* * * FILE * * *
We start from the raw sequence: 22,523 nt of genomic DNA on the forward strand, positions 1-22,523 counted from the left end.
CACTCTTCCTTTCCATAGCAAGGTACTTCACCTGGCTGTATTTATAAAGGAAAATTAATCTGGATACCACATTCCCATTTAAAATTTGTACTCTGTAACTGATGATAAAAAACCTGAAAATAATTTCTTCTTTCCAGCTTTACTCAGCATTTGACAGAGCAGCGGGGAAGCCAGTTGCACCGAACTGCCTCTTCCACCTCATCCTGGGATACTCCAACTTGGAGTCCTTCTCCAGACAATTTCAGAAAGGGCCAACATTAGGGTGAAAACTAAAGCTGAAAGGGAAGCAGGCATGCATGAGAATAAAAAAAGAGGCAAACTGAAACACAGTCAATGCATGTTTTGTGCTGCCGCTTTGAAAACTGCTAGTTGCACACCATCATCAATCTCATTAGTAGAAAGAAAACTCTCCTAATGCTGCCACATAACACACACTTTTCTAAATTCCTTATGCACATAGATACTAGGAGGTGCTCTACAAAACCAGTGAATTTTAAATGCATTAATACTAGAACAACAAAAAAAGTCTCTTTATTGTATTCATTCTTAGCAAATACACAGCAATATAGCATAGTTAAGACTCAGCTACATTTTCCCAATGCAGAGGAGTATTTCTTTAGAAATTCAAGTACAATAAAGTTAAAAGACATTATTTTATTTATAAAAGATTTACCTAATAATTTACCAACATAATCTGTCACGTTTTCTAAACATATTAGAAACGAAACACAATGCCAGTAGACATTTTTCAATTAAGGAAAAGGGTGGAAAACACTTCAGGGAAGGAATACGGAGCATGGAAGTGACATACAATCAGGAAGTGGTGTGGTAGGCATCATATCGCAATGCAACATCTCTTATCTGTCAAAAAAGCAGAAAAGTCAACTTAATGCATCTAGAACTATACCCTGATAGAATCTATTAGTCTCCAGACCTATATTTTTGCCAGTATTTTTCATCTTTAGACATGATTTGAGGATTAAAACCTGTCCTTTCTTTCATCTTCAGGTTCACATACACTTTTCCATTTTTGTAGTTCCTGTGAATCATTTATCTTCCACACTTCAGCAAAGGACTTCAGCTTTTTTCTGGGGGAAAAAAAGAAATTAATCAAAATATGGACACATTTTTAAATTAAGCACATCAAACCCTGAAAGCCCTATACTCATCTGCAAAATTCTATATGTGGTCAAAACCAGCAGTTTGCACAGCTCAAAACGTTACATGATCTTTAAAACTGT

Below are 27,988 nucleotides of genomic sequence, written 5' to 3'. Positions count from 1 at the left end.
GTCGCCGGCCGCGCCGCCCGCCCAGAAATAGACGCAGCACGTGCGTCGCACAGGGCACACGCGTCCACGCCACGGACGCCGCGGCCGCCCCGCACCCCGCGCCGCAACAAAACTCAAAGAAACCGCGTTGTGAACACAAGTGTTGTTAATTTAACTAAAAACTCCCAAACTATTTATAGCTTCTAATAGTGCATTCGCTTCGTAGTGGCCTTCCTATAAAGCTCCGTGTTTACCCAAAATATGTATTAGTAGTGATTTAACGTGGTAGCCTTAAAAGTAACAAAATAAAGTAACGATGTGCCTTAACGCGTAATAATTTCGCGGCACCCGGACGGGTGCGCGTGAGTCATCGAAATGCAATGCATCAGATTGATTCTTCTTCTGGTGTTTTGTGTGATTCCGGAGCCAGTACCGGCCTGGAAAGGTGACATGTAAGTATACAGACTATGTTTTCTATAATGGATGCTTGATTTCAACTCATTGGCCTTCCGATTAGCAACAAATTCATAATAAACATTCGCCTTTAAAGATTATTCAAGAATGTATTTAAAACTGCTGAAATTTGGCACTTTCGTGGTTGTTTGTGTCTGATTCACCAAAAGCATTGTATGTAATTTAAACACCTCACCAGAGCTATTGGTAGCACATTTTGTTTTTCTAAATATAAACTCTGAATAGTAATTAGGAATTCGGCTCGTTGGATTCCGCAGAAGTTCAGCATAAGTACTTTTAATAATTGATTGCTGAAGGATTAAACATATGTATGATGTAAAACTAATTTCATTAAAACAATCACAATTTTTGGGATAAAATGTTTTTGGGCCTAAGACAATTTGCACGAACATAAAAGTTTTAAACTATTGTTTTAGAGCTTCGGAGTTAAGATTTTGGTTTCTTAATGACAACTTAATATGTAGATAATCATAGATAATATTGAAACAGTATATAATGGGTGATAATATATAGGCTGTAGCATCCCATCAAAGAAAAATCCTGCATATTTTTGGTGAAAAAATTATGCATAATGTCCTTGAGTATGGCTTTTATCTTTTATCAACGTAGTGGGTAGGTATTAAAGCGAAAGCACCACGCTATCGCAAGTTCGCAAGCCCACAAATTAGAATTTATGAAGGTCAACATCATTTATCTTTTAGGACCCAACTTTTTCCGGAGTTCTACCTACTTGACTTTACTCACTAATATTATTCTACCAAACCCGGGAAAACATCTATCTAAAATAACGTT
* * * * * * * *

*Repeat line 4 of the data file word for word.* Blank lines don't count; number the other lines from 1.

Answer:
GTCGCCGGCCGCGCCGCCCGCCCAGAAATAGACGCAGCACGTGCGTCGCACAGGGCACACGCGTCCACGCCACGGACGCCGCGGCCGCCCCGCACCCCGCGCCGCAACAAAACTCAAAGAAACCGCGTTGTGAACACAAGTGTTGTTAATTTAACTAAAAACTCCCAAACTATTTATAGCTTCTAATAGTGCATTCGCTTCGTAGTGGCCTTCCTATAAAGCTCCGTGTTTACCCAAAATATGTATTAGTAGTGATTTAACGTGGTAGCCTTAAAAGTAACAAAATAAAGTAACGATGTGCCTTAACGCGTAATAATTTCGCGGCACCCGGACGGGTGCGCGTGAGTCATCGAAATGCAATGCATCAGATTGATTCTTCTTCTGGTGTTTTGTGTGATTCCGGAGCCAGTACCGGCCTGGAAAGGTGACATGTAAGTATACAGACTATGTTTTCTATAATGGATGCTTGATTTCAACTCATTGGCCTTCCGATTAGCAACAAATTCATAATAAACATTCGCCTTTAAAGATTATTCAAGAATGTATTTAAAACTGCTGAAATTTGGCACTTTCGTGGTTGTTTGTGTCTGATTCACCAAAAGCATTGTATGTAATTTAAACACCTCACCAGAGCTATTGGTAGCACATTTTGTTTTTCTAAATATAAACTCTGAATAGTAATTAGGAATTCGGCTCGTTGGATTCCGCAGAAGTTCAGCATAAGTACTTTTAATAATTGATTGCTGAAGGATTAAACATATGTATGATGTAAAACTAATTTCATTAAAACAATCACAATTTTTGGGATAAAATGTTTTTGGGCCTAAGACAATTTGCACGAACATAAAAGTTTTAAACTATTGTTTTAGAGCTTCGGAGTTAAGATTTTGGTTTCTTAATGACAACTTAATATGTAGATAATCATAGATAATATTGAAACAGTATATAATGGGTGATAATATATAGGCTGTAGCATCCCATCAAAGAAAAATCCTGCATATTTTTGGTGAAAAAATTATGCATAATGTCCTTGAGTATGGCTTTTATCTTTTATCAACGTAGTGGGTAGGTATTAAAGCGAAAGCACCACGCTATCGCAAGTTCGCAAGCCCACAAATTAGAATTTATGAAGGTCAACATCATTTATCTTTTAGGACCCAACTTTTTCCGGAGTTCTACCTACTTGACTTTACTCACTAATATTATTCTACCAAACCCGGGAAAACATCTATCTAAAATAACGTT